Post-IFDA Thoughts

Posted November 1, 2011 by Patrick Downey

Recently, we attended the International Foodservice Distributors Association's (IFDA) Distribution Solutions Conference. It was an important year for the industry, as the economy is forcing customers out of restaurants and into their own kitchens.  Foodservice executives find themselves repeating the old adage, Do More With Less, to keep up with razor thin margins. 

The theme of the conference this year was "Innovation" – an apt motif, given the circumstances.  Mike Roach, President of Ben E. Keith Foods and Conference Chairman, spoke with Caroline Perkins in an interview before the conference.  He commented on hVideo portraying voice picking software vendor Voxwareow "The industry continues to contract, and we have to find new and improved ways to deal with that."  Innovation is more important now than it ever has been.  But why is this industry so reliant on it?  Can't cost savings be had at the expense of some cut corners?

No.  This industry doesn't prefer quality – it demands it.  Wrong shipments turn into lost customers real fast.  Restaurants simply can’t afford losing a menu item because of a DC error.  Order accuracy is paramount, but costs must come down.  This is where innovation comes in.

Conference attendees saw how voice picking is a perfect example of a cost-cutting, quality-saving tech innovation that can keep the industry robust.  Voice’s unparalleled order accuracy rates take care of quality, while its productivity boost gives enterprises the labor savings that they so desperately need.  High accuracy eliminates auditing processes, so workers are picking and not double-checking.  But advanced voice tech can bring even more cost savings to bear.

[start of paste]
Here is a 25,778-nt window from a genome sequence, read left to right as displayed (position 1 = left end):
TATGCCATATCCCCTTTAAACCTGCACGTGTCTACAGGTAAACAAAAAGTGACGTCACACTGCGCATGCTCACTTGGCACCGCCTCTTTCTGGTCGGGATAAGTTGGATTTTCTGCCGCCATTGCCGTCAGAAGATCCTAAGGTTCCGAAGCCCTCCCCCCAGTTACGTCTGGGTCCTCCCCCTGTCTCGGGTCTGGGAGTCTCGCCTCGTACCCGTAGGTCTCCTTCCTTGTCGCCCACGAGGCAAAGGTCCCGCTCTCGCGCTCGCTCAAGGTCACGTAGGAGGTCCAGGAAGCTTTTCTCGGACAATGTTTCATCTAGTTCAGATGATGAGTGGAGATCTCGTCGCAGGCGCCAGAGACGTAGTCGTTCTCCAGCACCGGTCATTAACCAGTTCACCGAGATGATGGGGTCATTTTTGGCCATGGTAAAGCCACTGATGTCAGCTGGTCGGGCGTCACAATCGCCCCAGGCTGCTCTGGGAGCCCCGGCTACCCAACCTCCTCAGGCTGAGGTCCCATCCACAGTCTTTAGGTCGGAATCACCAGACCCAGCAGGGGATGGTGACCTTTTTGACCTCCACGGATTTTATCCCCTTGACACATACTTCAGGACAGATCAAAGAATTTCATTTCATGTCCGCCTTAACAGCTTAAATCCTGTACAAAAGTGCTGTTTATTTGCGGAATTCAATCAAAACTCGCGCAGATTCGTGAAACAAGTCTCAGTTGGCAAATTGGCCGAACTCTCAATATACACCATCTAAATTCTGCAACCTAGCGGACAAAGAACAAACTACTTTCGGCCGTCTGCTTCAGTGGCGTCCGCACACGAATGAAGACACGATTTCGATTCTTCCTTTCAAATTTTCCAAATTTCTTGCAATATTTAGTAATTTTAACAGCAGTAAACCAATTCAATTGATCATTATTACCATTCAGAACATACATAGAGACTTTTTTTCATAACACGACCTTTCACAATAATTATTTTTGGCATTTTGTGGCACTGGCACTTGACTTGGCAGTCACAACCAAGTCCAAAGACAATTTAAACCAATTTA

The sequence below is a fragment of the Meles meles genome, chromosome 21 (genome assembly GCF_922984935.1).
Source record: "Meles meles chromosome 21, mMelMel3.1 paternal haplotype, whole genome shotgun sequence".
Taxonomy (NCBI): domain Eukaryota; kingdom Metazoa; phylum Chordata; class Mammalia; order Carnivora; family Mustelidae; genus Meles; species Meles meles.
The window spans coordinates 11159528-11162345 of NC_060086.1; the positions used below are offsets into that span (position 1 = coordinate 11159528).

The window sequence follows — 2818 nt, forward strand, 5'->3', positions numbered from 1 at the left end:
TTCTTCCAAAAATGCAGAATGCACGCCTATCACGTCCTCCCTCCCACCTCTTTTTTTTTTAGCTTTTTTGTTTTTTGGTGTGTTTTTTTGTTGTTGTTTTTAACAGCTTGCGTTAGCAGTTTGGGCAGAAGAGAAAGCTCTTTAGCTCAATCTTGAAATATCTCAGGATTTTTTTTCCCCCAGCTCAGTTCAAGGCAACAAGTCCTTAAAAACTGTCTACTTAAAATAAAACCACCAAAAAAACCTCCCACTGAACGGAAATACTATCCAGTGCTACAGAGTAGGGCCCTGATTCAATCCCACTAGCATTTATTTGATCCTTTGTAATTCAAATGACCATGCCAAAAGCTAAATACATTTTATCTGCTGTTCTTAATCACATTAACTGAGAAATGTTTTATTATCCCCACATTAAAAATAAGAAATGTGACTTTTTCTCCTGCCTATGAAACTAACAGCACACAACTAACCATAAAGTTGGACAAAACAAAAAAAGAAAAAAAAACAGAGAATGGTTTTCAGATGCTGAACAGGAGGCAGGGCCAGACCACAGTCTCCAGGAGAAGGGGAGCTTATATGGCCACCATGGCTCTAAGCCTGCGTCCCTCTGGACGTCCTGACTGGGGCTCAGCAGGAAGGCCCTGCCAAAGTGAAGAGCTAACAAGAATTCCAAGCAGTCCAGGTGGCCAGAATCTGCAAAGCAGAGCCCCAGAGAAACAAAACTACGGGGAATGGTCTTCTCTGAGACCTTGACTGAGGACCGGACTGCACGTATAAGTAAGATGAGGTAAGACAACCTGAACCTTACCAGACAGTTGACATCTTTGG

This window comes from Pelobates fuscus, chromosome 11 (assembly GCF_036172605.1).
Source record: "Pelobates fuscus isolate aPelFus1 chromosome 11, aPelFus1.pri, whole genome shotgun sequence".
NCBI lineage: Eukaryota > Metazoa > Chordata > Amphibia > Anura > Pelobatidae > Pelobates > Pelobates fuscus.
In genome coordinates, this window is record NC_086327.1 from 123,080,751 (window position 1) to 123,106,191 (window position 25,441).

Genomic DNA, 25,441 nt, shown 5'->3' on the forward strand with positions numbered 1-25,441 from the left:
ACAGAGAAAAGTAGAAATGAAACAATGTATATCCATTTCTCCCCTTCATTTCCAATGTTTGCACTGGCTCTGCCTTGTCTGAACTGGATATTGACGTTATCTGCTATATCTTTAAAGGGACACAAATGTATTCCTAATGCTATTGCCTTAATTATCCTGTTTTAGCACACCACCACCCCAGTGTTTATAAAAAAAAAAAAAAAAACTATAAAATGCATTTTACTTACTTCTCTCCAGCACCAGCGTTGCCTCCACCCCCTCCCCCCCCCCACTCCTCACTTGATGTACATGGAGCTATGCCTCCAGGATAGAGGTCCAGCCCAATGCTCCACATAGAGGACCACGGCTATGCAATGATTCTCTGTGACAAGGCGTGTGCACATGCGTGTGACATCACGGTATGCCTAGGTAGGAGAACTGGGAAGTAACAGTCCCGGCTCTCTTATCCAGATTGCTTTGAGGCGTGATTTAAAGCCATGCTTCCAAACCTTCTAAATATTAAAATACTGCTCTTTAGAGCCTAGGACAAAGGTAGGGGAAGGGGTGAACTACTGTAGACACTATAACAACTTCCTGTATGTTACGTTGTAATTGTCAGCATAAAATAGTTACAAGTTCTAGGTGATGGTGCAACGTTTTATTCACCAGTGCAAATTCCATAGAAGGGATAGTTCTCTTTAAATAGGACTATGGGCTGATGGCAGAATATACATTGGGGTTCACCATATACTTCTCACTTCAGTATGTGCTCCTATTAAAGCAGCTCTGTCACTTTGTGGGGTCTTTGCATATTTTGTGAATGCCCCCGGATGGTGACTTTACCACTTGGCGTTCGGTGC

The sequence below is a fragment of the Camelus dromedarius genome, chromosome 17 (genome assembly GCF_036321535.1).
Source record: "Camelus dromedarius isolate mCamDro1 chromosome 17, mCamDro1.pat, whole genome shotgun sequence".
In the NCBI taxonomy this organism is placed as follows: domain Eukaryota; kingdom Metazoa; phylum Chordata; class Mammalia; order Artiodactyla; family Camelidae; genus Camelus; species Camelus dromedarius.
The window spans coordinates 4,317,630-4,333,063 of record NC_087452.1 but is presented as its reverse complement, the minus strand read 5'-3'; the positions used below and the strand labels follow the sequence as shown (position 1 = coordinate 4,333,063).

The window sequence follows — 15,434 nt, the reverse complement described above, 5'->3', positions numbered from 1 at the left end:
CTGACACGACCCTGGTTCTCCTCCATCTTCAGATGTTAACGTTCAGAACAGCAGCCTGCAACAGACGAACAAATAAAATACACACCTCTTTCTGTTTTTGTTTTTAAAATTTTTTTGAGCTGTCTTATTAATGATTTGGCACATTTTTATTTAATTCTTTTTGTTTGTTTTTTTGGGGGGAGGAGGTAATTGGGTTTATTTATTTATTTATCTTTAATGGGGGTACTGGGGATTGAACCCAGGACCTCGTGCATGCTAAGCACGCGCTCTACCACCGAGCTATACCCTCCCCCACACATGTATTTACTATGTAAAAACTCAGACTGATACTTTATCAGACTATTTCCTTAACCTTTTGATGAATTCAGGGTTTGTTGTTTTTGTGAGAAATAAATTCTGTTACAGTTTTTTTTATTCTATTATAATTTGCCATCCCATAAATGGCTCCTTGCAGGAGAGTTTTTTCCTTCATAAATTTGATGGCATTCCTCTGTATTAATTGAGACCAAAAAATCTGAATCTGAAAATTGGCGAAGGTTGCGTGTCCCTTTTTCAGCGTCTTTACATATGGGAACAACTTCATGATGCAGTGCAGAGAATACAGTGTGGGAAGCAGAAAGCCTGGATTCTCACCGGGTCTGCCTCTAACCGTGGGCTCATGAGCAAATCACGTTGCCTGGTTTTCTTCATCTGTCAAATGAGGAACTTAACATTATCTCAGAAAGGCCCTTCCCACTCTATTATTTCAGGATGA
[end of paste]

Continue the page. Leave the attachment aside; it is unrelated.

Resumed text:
Beyond the obvious (hands-free, eyes-up) productivity benefits of voice, a few more sophisticated software qualities can keep foodservice DCs humming without worrying about accuracy:

  • A "manager-on-the-shoulder" help functionality, which gives workers the ability to prompt the system with help requests like "what do I say?" in case they need assistance
  • Configurable skill level settings, such as the availability of an "expert mode," lets you get the most out of each worker
  • A speaker-dependent recognizer, which is trained to understand each individual worker’s speech pattern, cutting down on misrecognitions and keeping workers moving instead of repeating themselves

All of these advancements are boosts to productivity that also impact quality in a positive way.  Necessity is the mother of invention.  And right now, this economy is squeezing the best innovations out of voice.


Patrick Downey is the Manager of Sales Operations at Voxware.


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